Portugal’s tricky summer: Champions League and salvaging tourism

By Cynthia de Benito

Lisbon, Jun 21 (efe-epa).- Portugal is counting down to a summer season in which it will host the final stages of the Uefa Champions League and try to salvage whatever it can of a tourism industry battered by the Covid-19 pandemic.

In just over 10 days the country will get its first flavor of what the summer has in store when on 1 July the airports recuperate activity and the country’s land border with neighboring Spain is reopened.

There is a lot at stake, not only in terms of public health but economically. Tourism has been one of the driving engines of the Portuguese economy in recent years but in the wake of the pandemic the sector faces choppy waters.

The Bank of Portugal has forecast a 60 percent drop in tourism spending this year thanks to a difficult summer. International tourists are not expected to return until August, and even then the number of entries will be staggered, according to predictions.

Something that is being heralded as a strategic coup is the country’s successful bid to play last-minute host to the re-formatted Champions League knockout stages and the final, which was originally slated to be played in Istanbul.

The competition will take place between 12-23 August. Authorities have yet to decide whether fans will be granted access to the stadiums, a move that would depend on the coronavirus situation in the Atlantic nation.

Other big attractions, such as the music festivals NOS Alive and Rock in Rio have been rescheduled for next year. Some other festivals will go ahead this summer, but the crowd numbers will be tightly controlled.

According to Lisbon’s mayor, Fernando Medina, securing the Champions League is “an important medium-term economic strategy for the city, the region and the country.”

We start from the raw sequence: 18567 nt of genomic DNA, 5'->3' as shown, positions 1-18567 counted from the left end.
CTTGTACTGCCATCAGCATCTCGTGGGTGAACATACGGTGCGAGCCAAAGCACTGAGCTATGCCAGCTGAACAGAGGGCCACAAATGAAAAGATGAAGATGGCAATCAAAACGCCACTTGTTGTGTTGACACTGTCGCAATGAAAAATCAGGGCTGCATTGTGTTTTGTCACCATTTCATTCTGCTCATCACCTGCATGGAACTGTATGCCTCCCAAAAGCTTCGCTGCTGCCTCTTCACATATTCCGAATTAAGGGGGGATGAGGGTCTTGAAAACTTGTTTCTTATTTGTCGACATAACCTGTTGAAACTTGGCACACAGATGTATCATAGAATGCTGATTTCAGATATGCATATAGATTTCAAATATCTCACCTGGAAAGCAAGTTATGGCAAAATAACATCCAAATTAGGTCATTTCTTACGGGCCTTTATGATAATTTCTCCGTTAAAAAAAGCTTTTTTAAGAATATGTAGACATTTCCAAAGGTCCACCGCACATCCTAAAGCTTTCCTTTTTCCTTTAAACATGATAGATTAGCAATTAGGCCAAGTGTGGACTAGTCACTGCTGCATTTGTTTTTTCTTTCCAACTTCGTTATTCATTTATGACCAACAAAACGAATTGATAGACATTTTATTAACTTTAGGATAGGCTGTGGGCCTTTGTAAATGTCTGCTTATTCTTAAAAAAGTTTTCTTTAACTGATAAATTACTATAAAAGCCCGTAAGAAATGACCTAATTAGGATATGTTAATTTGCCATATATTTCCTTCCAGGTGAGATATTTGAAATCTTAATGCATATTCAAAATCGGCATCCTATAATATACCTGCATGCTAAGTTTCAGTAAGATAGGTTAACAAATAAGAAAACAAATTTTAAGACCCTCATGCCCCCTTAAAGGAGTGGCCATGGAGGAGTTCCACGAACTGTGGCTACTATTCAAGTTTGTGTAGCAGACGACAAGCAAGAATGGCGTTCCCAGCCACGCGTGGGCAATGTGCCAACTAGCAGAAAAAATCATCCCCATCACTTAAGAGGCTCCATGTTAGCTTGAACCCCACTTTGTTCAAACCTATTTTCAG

Both the country’s president, Marcelo Rebelo de Sousa, and its prime minister, António Costa, insist that they can ensure a safe and secure environment for Europe’s biggest club football tournament, despite recent outbreaks in the country, especially around the capital.

The government says the new cases correspond to a boost in testing, although the country’s independent medical union has warned the government against “diluting” the data.

Others, such as the head of the national association of public health doctors Ricardo Mexia, say the infection figures are “concerning” and warned that the evolution of the outbreak would have to be further analysed to get a proper picture of the situation.

The Champions League could serve as a small life line in an otherwise difficult summer for the tourism sector, which accounts for 15 percent of the country’s annual GDP.

According to a report by Portugal’s tourism board, flight reservations from 15 different countries to Portugal dropped more than 90 percent for June while those for July dropped 80 percent compared to the previous year.

In a bid to limit any fresh coronavirus outbreaks, the government has banned lagr music festivals until 30 September although said small and tightly-controlled events could go ahead so long as health and safety protocol was upheld. EFE-EPA

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